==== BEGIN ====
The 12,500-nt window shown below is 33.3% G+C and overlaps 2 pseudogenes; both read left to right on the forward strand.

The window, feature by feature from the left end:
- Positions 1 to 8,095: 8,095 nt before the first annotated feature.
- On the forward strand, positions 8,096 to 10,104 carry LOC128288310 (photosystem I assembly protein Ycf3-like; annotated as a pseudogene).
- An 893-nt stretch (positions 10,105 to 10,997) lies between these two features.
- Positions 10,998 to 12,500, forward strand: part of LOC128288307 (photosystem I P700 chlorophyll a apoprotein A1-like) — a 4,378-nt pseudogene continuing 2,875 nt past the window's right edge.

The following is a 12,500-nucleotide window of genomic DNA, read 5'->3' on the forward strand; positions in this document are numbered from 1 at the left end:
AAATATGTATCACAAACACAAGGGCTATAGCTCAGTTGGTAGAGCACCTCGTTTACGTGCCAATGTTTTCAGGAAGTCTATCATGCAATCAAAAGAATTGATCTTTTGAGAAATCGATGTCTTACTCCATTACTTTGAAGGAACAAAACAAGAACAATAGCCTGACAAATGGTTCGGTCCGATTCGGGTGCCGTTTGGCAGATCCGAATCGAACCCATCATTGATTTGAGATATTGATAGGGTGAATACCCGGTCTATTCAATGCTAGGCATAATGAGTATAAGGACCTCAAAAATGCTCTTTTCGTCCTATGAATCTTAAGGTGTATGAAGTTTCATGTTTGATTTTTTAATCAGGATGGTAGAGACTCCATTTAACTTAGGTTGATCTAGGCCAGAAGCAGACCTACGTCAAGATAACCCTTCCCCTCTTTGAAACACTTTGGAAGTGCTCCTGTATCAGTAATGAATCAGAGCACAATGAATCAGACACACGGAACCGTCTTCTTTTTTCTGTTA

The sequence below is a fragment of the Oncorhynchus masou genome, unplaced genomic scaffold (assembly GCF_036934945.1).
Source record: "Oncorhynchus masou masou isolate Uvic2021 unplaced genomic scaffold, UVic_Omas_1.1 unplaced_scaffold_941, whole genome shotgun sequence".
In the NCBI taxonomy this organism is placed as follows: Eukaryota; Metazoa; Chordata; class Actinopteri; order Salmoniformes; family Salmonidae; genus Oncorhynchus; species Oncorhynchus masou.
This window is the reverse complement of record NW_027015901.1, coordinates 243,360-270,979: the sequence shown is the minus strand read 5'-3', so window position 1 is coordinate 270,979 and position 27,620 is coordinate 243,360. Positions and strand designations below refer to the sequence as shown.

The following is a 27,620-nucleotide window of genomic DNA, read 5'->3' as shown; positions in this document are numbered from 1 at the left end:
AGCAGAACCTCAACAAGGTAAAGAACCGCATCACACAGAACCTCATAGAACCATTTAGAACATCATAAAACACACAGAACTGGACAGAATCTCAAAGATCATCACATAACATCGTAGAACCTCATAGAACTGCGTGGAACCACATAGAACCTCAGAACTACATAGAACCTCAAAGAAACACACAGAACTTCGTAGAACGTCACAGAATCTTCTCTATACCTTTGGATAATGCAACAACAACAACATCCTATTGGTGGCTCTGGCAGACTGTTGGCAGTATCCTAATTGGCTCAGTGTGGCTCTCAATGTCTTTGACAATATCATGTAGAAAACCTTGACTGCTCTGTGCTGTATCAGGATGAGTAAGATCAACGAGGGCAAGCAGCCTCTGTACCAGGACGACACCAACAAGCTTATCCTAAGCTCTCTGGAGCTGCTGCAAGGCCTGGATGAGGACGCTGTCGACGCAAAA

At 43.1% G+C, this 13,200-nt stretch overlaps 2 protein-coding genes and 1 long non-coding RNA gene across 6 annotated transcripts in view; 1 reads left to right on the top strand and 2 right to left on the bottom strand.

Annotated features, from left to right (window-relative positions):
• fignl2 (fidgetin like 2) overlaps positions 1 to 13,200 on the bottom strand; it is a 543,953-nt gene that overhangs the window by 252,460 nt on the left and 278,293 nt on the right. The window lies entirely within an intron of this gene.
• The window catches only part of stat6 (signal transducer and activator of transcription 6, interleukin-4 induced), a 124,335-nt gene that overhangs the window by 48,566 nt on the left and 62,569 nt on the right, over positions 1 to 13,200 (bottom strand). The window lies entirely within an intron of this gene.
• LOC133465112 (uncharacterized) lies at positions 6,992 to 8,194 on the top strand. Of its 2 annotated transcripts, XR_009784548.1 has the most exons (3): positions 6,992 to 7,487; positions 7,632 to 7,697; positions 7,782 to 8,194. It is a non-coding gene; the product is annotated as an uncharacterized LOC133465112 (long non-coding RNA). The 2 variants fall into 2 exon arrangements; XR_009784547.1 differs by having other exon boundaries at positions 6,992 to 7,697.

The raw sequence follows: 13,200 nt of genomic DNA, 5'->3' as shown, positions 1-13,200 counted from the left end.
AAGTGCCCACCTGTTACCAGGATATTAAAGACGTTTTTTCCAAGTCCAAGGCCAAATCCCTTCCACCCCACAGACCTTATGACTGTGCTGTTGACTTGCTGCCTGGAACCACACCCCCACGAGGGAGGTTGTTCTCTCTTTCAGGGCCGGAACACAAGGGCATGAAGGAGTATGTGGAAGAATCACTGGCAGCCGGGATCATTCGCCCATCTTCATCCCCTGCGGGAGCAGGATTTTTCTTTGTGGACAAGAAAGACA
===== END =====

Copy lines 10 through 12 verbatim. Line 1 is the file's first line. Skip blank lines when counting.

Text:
Source record: "Oncorhynchus masou masou isolate Uvic2021 unplaced genomic scaffold, UVic_Omas_1.1 unplaced_scaffold_941, whole genome shotgun sequence".
In the NCBI taxonomy this organism is placed as follows: Eukaryota; Metazoa; Chordata; class Actinopteri; order Salmoniformes; family Salmonidae; genus Oncorhynchus; species Oncorhynchus masou.
This window is the reverse complement of record NW_027015901.1, coordinates 243,360-270,979: the sequence shown is the minus strand read 5'-3', so window position 1 is coordinate 270,979 and position 27,620 is coordinate 243,360. Positions and strand designations below refer to the sequence as shown.